Ducks have enormous potential, new GM Solomon says


The Anaheim Ducks have “enormous potential” general manager Jeff Solomon said Thursday, one day after he replaced Bob Murray.

Solomon was named GM on Wednesday after the Ducks said they would “begin a methodical, extensive search for a permanent general manager to lead us forward.”

Murray, who had been Anaheim’s GM since Nov. 12, 2008, resigned and said he was enrolling in an alcohol abuse program. The 66-year-old was originally put on administrative leave pending an investigation into his professional conduct on Tuesday. He joined the Ducks as senior vice president of hockey operations in 2005.

Anaheim (7-4-3) is third in the Pacific Division.

“Nothing has changed for me,” Solomon said prior to the Ducks playing at the Seattle Kraken on Thursday (10 p.m. ET; ROOT-NW, BSSC, BSSD, ESPN+, NHL LIVE). “Nothing has changed about my vision for the franchise. Nothing has changed about the quality of the people that are here and how I feel about the enormous potential that this team has, which we’re at least seeing some of the benefits and realizing some of the potential right now.”

Solomon said he had not spoken to Murray since learning of his resignation and accepting the position from owners Henry and Susan Samueli and chairman of the board of ocV!BE Sports & Entertainment Michael Schulman.

“I was made aware of the investigation just like you on Tuesday and I was asked whether or not I could take on the interim role to lead the team forward in the vision that we all shared,” Solomon said. “It was really a simple answer. It’s an easy answer for me. That’s my obligation to the team. That’s my obligation to ownership. Because I made a commitment that was beyond just a commitment to Bob, it was a very easy position for me to accept.”

The 63-year-old said he has not yet thought about becoming the Ducks full-time general manager.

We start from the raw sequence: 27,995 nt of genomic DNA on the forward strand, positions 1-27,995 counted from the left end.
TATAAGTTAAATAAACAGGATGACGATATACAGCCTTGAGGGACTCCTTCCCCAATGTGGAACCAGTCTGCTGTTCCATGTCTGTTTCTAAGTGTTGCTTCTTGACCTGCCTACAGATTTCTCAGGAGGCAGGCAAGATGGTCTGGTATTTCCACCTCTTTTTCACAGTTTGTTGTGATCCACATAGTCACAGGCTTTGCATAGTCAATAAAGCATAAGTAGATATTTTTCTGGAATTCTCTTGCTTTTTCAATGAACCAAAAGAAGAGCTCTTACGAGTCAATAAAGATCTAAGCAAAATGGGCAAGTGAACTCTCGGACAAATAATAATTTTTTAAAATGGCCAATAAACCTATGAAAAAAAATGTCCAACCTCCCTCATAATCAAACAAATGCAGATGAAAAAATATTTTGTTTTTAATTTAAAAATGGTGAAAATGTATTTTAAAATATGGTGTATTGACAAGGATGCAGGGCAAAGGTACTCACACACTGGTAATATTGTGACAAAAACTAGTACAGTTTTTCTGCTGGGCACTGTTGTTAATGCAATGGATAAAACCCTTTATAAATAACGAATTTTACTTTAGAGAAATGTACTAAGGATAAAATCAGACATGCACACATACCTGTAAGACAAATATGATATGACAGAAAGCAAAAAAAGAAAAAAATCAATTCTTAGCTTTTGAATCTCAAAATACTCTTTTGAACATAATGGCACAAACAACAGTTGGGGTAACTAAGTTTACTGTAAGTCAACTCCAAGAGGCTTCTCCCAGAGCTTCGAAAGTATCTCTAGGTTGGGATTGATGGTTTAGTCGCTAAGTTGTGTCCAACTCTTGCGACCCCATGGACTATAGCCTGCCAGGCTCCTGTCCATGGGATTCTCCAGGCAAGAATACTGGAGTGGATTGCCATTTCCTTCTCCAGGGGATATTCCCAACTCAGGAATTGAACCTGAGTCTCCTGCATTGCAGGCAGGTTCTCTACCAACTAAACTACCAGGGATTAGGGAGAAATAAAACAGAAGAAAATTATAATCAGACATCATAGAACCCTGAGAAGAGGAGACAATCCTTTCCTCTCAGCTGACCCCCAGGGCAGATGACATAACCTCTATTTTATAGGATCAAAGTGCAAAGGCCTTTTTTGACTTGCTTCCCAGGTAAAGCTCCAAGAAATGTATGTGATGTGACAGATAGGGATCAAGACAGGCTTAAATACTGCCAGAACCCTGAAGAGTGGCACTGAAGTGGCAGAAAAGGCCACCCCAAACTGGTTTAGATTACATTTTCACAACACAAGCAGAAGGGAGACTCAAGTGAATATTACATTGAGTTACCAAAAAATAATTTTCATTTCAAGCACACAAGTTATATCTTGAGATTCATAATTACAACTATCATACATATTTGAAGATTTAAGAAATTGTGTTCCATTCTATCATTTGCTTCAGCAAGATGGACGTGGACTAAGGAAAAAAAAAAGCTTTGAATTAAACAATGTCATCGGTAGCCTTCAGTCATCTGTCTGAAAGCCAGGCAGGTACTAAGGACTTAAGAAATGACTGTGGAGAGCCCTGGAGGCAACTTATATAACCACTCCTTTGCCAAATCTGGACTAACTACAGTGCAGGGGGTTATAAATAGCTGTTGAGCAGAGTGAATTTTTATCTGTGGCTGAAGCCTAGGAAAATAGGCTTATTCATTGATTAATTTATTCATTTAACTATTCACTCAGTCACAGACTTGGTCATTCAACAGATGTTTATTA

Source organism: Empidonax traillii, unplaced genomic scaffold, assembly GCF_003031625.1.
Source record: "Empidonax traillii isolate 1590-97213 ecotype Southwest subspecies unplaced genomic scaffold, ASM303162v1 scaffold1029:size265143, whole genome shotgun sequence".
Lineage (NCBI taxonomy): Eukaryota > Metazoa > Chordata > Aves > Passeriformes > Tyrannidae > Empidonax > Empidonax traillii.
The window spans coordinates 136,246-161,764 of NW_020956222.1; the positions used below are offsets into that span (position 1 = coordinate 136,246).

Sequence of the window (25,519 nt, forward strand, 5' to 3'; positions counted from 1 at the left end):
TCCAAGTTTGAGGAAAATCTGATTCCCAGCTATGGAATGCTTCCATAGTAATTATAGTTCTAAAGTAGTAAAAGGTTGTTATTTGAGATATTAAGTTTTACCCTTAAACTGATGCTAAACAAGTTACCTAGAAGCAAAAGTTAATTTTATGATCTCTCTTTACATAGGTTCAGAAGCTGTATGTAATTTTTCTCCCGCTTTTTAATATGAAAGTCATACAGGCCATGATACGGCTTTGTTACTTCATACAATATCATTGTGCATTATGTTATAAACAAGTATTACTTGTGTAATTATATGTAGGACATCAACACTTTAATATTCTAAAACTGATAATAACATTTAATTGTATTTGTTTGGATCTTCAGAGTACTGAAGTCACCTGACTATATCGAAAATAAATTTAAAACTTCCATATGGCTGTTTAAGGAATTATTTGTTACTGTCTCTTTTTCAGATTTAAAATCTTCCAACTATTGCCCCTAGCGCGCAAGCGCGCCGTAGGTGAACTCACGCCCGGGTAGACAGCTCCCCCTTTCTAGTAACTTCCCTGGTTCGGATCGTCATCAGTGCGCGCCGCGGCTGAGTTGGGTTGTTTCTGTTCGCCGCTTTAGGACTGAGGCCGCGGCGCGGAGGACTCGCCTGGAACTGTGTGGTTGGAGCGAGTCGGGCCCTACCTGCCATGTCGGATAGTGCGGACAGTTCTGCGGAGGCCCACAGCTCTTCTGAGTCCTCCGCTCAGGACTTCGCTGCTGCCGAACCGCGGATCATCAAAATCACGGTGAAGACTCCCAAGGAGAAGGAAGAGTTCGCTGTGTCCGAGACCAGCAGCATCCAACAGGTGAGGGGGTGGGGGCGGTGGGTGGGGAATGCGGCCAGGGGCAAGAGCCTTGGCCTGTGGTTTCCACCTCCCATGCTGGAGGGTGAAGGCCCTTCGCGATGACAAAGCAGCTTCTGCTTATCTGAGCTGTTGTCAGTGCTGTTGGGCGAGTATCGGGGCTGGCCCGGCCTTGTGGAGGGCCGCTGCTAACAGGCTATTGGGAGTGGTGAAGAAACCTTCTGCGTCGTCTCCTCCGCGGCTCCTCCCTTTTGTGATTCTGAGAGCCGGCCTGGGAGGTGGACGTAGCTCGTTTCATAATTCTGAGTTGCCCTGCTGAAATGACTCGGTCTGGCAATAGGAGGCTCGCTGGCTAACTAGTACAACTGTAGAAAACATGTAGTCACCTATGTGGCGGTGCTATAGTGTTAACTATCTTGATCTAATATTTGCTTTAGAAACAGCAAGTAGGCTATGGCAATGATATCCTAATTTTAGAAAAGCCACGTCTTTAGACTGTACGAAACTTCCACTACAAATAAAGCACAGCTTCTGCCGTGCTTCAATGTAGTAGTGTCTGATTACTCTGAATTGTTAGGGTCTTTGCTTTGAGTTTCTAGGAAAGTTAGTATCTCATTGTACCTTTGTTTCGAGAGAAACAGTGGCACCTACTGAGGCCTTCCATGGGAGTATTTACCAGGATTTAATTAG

“I’m thinking about getting the team past yesterday and then past today and taking it one day at a time and doing the best job that I can,” Solomon said. “It’s way in the back of my mind and way down the road, it’s really not a factor for me.”

Solomon is in his first season with the Ducks after spending the previous 15 years with the Los Angeles Kings as a hockey operations executive, most recently as the executive vice president of hockey operations and legal affairs.

He said he has not personally witnessed any unprofessional conduct in his six months with the team.

“From my perspective and certainly my involvement and interaction with the players and staff we have a really healthy relationship,” Solomon said. “I really wasn’t personally aware of anything that may have happened behind the scenes so from my personal experience, my introduction to this organization has been outstanding.”

Solomon said he has been given the authority to do what is needed to improve the team when necessary. Anaheim has not qualified for the Stanley Cup Playoffs the past three seasons.

Solomon said he wants an inclusive environment and will lean on assistant general managers Dave Nonis and Martin Madden along with director of player personnel Todd Marchant.

“We have a ton of experience here,” Solomon said. “I didn’t know Dave very well personally but in the last six months I’ve gotten to know him very well, I’ve gotten to know Martin very well. We worked very closely building up to the [2021 NHL Draft]. As a group I can honestly tell you we get along fantastically. We all have very complimentary skillsets so my vision here is to include everyone. Everyone will participate in the important decisions.

“Everybody in this group stands for dedication, experience, knowledge and character. These are the people I want to work with. To the extent we have to make decisions together, we’ll do it as a group, I’ll accept everybody’s input and I’ll make the final recommendation.

“There are no restrictions. We’ll continue to execute the plan the way we envision it.”

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